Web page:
Q. What one unique quality makes your product better than your competition?

A. This is hard. There appears to be a timeless quality to Rory's Story Cubes, due to the combination of its visual, tactile and design elements. When people see it, they just "get it" - there is a very low learning curve. People also want to share their experience of Rory's Story Cubes with others, which helps the word to spread virally.

Q. What advice would you give to aspiring toy and game designers and inventors?

A. Prototype your idea as quickly as possible, then try to sell it to friends, family and strangers. If people are willing to pay for the prototype, then you are on to something. There is nothing like proven sales to make a publisher or distributor sit up and pay attention.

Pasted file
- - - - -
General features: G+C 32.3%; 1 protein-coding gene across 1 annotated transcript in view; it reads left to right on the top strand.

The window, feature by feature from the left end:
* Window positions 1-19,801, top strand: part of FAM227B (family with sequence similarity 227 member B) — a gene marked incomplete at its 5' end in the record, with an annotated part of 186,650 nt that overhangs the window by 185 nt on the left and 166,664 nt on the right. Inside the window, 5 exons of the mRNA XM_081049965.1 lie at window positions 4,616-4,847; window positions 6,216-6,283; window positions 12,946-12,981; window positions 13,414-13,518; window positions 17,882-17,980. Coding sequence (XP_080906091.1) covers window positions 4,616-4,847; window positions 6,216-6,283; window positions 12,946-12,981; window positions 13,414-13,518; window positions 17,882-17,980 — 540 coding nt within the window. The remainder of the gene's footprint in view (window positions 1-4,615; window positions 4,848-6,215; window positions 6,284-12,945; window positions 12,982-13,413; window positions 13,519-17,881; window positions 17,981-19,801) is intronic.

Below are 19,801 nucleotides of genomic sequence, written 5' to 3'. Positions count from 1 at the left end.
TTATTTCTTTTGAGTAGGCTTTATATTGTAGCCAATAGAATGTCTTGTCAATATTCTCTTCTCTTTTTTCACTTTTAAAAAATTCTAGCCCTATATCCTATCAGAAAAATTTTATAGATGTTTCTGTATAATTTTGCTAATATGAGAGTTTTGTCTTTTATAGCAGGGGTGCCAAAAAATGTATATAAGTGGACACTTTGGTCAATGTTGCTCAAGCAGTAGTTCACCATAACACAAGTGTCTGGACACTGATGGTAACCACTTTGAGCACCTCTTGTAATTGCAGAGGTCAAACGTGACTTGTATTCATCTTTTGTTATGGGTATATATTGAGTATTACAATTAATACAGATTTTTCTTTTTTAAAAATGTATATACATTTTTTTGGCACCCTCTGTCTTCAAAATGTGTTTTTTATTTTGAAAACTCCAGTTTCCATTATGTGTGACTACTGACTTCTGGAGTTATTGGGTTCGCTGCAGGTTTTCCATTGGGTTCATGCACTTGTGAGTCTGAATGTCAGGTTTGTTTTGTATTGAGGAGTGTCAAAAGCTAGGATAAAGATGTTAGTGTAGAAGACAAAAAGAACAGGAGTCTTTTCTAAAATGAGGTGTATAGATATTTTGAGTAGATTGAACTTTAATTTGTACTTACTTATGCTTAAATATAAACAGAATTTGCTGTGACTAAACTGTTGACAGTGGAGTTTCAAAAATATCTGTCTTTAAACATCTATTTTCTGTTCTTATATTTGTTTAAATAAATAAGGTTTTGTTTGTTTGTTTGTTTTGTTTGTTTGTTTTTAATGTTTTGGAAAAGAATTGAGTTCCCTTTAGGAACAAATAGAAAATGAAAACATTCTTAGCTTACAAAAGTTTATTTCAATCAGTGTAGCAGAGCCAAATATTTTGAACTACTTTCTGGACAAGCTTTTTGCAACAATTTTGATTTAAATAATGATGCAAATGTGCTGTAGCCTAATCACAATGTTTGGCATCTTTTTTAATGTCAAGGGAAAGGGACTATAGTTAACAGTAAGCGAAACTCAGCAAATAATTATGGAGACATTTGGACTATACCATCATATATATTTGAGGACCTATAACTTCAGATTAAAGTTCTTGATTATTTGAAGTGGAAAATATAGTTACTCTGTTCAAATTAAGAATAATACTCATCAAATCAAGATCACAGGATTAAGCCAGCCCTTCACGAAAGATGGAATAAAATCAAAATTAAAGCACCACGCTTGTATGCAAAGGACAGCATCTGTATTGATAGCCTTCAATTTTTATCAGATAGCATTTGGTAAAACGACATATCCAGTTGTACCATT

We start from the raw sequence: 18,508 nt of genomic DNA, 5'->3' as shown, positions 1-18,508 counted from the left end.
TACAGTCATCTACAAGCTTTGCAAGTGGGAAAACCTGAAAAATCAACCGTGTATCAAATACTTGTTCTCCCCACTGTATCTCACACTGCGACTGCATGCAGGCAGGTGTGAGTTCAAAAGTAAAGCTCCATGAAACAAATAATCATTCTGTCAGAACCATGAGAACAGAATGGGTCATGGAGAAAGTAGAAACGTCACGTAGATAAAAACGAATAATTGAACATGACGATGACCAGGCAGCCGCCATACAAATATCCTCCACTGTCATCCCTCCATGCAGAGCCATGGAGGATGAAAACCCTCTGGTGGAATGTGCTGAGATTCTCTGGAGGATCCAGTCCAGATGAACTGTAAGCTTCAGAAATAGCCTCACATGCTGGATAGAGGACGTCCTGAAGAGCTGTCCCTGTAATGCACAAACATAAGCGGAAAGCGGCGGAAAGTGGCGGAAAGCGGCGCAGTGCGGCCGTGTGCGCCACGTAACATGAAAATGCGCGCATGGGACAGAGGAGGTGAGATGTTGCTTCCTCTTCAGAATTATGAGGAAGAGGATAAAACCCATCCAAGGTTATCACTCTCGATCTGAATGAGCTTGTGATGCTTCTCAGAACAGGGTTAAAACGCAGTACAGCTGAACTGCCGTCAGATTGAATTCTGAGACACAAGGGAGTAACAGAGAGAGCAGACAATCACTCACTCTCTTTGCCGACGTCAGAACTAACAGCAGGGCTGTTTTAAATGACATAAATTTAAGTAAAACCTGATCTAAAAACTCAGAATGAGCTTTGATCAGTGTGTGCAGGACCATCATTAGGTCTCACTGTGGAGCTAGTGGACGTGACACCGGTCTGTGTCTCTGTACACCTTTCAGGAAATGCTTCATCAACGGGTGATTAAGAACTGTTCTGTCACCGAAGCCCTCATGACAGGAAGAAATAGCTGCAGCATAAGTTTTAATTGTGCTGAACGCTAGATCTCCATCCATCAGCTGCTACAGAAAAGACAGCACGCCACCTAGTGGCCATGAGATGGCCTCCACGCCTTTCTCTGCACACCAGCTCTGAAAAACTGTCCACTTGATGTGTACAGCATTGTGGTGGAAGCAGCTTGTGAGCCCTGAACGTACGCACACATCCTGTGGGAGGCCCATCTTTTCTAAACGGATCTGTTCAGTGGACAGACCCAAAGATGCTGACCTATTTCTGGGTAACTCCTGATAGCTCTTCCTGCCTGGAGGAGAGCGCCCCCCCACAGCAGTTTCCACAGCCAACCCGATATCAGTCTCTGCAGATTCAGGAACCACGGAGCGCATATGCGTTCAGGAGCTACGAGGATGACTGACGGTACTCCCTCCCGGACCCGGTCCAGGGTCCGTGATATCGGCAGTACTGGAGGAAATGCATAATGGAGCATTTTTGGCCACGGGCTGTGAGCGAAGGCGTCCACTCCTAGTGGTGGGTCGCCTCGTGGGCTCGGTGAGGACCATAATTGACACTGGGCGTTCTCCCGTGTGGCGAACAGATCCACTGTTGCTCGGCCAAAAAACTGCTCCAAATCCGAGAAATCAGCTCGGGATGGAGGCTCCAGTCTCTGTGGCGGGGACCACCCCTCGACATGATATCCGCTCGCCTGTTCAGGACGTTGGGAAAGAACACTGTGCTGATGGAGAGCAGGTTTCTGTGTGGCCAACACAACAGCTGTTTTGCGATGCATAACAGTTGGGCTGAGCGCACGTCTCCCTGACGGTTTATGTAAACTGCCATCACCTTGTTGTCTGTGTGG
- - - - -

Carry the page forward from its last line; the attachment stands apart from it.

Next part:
Q. What is your favorite book?

A. Ooh! That's a tough one. The book that jumps to mind is "Mistakes were Made, but Not by Me" by Carol Tavris & Elliot Aronson. I love books that help me to understand what makes people tick, so that I can better create games and tools that align (flow) with people's natural ways of thinking, rather than forcing them to change.

In fiction, my current favorite book has to be "The Knife of Never Letting Go" by the Irish author Patrick Ness. This is a modern classic as far as I am concerned. The second book in the trilogy is quite dark, and explores a lot of the themes covered in "Mistakes were Made."

Q. What is your favorite toy or game?

A. I don't think that I have a favorite. I do really enjoy games or toys that create or offer new possibilities through play. These might be role-playing games, action figures, computer games, Lego NXT, or board and card games.

Q. Is there anything else you'd like to tell our readers?